Honors English Period 2
7 April 2014
Delusional Yet Content
Self-satisfaction, in general, can be not seen as the overall success of an person, but rather by the relationships between people within the society as well as the influence in the environment about society. Not necessarily necessarily based upon wealth and material accomplishment, but by feelings of gratitude and humility obtained through your personality and manner toward others. In the book Cannery Row by David Steinbeck, Mack and the boys, the protagonists of the tale, plan to give a surprise get together for their friend Doc showing their affection for him and their gratitude for all the methods he will help them. Even though the story is mainly focused on offering Doc pleasantly surprised party, the true meaning and significance with the story as well as characters is found through the discussion between Cannery Row as well as people. Best explained as possessing a delusional ambiance, Cannery Row embodies facets of a Utopian society in which everyone detects contentment and satisfaction within just themselves. Generally the setting of a story would not play a significant role in the overall final result of the story, but in Cannery Row which is not the case. Named after the location itself, Cannery Line starts off using a vague description of the environment, describing it as " gathered and scattered, container and straightener and rust and splintered wood, chipped pavement and weedy lots and junk heaps, sardine canneries of corrugated iron, honky tonks, restaurants and slut houses, and little populated groceries, and laboratories and flophouses” (Steinbeck, 1). Steinbeck gives the target audience a strange yet intriguing depiction of Cannery Row in an effort to illustrate the pessimism and passivity of Cannery Row's environment. He desires to introduce the reader to an nonproductive atmosphere through which nothing significant happens, and a place that seems to promote depression. However, as the storyline continues, Cannery Row demonstrates to be place that actually promotes happiness rather than depression and a place that brings out the characters' true personalities. Cannery Row is usually described as a monotonous and gloomy environment, but in reality, it is a place that flourishes with existence, bringing out the very best in its people. Just as important while the environment is to the story, so are the people of Cannery Row. The two work together, based upon each other, providing significance and importance throughout the story. The folks of Cannery Row are noticed as " whores, pimps, gamblers, and sons of bitches, ” who deliver nothing but disgrace and corruption to American values. Nevertheless , if one particular views Cannery Row from a different angle, they will also observe the good-natured and honorable areas of society in Cannery Row. For example , noticed " through another peephole they are Saints and angels and martyrs and holy men” (Steinbeck, 1). Just as Cannery Line is characterized as a place that it is not really, the people living within Cannery Row can even be perceived through a different lens. The characters accept their social brands and in accomplishing this are free from the pressures and judgment more. They liberate themselves by feelings of guilt and remorse mainly because they know that what they do feels right to them. Steinbeck's portrayal of Cannery Row is delusional because it delivers different perspectives on society, and manipulates the characters' appearance by which their seeming desperation may result in their freedom. This estimate provides evidence that Cannery Row is known as a place which includes several different types of people with diverse personalities; in essence, Cannery Row is Steinbeck's belief of a best society. The multi-dimensional personas of Mack and the males are characterized by their capacity to mislead and deceive others. Though they are really described as crafty and shrewd, the main objective of Mack and males throughout the story is to relinquish and pay value to Doc. In order for them to be satisfied with...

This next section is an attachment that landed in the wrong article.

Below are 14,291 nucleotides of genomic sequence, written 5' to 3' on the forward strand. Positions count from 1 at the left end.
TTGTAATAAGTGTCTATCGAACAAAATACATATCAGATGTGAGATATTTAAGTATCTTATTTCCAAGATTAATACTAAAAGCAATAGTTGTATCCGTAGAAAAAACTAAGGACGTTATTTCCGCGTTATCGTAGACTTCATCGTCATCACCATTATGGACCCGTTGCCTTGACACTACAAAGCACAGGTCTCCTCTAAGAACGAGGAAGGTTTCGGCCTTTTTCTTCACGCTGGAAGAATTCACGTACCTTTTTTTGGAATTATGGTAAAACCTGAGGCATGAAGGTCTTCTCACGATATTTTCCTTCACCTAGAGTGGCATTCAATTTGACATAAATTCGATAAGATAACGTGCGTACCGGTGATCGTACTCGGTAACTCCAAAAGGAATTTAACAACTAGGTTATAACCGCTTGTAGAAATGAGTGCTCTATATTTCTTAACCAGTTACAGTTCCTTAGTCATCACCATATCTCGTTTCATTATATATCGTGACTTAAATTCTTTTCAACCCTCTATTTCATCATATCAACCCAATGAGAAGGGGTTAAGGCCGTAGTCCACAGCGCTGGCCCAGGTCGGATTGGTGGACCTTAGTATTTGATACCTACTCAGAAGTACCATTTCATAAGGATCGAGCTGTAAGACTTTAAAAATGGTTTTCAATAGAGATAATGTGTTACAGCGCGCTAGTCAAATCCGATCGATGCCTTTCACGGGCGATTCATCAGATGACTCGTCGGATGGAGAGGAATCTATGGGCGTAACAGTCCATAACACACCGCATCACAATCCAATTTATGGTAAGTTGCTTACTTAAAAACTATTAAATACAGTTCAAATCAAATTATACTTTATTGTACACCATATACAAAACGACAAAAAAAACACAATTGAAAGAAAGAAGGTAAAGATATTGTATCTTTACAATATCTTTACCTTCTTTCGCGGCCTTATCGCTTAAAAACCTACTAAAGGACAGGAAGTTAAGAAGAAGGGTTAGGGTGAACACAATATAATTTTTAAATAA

Cited: Steinbeck, John. Cannery Row. Ny: Viking, 1945. Print.